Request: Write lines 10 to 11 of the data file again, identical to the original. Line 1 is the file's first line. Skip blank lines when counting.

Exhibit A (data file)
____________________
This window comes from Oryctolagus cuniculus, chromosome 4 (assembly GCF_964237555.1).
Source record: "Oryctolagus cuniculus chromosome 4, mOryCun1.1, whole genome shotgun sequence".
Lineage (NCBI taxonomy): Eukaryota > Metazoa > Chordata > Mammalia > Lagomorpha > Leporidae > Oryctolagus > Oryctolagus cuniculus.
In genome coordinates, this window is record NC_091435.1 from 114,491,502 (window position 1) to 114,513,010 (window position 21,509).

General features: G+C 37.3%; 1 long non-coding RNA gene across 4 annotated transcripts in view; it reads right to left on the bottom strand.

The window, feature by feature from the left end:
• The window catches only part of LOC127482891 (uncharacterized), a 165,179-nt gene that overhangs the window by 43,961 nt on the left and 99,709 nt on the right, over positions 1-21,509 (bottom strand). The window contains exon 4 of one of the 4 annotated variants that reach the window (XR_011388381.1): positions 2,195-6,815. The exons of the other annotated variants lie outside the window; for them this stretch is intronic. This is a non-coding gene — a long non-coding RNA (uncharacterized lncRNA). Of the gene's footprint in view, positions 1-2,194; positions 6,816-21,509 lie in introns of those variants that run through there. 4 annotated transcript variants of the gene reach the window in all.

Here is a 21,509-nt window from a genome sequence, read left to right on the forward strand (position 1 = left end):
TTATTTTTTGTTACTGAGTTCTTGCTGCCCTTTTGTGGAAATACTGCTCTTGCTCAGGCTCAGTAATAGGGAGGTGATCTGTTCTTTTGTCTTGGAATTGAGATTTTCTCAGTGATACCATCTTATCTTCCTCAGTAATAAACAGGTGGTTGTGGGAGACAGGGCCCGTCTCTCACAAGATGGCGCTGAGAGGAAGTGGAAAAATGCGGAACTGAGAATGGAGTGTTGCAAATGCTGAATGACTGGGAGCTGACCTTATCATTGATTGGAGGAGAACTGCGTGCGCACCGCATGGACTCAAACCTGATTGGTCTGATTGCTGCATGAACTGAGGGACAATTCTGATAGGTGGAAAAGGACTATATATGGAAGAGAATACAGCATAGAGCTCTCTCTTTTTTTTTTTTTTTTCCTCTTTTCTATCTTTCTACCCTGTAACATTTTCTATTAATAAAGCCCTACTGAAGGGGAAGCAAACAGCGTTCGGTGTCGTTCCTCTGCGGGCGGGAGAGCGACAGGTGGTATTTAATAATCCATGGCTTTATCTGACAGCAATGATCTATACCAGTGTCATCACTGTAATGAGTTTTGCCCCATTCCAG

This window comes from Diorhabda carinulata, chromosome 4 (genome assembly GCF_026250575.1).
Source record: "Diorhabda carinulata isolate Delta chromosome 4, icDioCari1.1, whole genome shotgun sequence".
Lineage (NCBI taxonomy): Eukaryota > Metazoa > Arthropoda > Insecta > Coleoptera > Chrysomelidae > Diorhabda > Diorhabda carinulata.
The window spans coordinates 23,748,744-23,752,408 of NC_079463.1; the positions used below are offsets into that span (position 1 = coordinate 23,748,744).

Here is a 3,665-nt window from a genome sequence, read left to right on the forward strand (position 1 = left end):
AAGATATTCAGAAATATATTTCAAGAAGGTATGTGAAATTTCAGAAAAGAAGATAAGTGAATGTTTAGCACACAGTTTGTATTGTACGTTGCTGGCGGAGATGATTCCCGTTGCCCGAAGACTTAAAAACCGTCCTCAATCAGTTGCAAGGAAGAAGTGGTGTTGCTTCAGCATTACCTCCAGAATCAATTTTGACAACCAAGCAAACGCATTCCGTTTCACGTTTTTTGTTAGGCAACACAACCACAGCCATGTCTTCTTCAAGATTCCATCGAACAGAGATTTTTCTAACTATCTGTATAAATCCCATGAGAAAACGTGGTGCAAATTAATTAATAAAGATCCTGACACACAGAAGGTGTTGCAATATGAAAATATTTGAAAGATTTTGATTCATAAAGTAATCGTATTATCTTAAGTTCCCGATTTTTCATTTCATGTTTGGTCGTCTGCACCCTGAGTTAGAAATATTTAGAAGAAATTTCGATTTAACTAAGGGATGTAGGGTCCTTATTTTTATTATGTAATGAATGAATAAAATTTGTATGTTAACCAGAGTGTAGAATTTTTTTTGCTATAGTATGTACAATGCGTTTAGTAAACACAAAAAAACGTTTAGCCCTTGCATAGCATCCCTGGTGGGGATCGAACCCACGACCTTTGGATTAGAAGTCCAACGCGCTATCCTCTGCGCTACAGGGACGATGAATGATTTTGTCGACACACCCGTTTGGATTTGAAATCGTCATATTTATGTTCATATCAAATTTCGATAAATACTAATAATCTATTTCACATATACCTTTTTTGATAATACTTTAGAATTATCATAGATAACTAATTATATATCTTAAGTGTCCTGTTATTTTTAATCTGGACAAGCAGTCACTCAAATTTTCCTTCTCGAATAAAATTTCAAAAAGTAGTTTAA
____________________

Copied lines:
This window comes from Diorhabda carinulata, chromosome 4 (genome assembly GCF_026250575.1).
Source record: "Diorhabda carinulata isolate Delta chromosome 4, icDioCari1.1, whole genome shotgun sequence".